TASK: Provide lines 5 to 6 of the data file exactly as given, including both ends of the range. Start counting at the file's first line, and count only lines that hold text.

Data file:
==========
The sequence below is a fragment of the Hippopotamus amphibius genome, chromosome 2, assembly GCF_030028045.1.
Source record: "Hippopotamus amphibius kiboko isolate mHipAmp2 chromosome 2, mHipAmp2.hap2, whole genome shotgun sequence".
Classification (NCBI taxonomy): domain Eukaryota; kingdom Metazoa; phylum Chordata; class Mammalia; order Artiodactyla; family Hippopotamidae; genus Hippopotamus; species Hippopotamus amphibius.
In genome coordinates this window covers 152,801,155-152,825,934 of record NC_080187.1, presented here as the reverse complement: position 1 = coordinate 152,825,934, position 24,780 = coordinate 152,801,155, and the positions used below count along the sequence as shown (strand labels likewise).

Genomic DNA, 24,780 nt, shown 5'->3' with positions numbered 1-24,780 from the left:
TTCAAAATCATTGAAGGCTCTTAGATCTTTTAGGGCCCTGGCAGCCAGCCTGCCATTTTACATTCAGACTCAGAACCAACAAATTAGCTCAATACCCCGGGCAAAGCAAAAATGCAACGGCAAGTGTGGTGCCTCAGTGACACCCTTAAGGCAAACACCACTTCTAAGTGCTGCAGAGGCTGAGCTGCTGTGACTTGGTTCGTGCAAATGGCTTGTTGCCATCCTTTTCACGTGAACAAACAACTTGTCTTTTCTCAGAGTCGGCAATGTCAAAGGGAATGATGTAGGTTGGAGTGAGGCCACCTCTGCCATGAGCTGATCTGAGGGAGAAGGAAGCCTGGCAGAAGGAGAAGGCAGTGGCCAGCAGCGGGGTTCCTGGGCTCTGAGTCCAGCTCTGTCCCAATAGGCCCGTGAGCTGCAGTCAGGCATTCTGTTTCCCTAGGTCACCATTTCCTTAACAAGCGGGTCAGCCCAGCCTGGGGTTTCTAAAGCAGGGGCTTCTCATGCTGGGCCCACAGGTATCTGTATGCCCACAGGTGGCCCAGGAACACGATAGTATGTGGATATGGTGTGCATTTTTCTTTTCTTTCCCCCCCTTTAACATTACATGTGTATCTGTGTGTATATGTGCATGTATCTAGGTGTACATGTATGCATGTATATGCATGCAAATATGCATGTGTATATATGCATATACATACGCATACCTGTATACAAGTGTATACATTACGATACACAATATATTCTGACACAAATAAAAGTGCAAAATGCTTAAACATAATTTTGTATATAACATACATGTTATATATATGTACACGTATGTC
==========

Genomic DNA, 24,780 nt, shown 5'->3' with positions numbered 1-24,780 from the left:
TTCAAAATCATTGAAGGCTCTTAGATCTTTTAGGGCCCTGGCAGCCAGCCTGCCATTTTACATTCAGACTCAGAACCAACAAATTAGCTCAATACCCCGGGCAAAGCAAAAATGCAACGGCAAGTGTGGTGCCTCAGTGACACCCTTAAGGCAAACACCACTTCTAAGTGCTGCAGAGGCTGAGCTGCTGTGACTTGGTTCGTGCAAATGGCTTGTTGCCATCCTTTTCACGTGAACAAACAACTTGTCTTTTCTCAGAGTCGGCAATGTCAAAGGGAATGATGTAGGTTGGAGTGAGGCCACCTCTGCCATGAGCTGATCTGAGGGAGAAGGAAGCCTGGCAGAAGGAGAAGGCAGTGGCCAGCAGCGGGGTTCCTGGGCTCTGAGTCCAGCTCTGTCCCAATAGGCCCGTGAGCTGCAGTCAGGCATTCTGTTTCCCTAGGTCACCATTTCCTTAACAAGCGGGTCAGCCCAGCCTGGGGTTTCTAAAGCAGGGGCTTCTCATGCTGGGCCCACAGGTATCTGTATGCCCACAGGTGGCCCAGGAACACGATAGTATGTGGATATGGTGTGCATTTTTCTTTTCTTTCCCCCCCTTTAACATTACATGTGTATCTGTGTGTATATGTGCATGTATCTAGGTGTACATGTATGCATGTATATGCATGCAAATATGCATGTGTATATATGCATATACATACGCATACCTGTATACAAGTGTATACATTACGATACACAATATATTCTGACACAAATAAAAGTGCAAAATGCTTAAACATAATTTTGTATATAACATACATGTTATATATATGTACACGTATGTC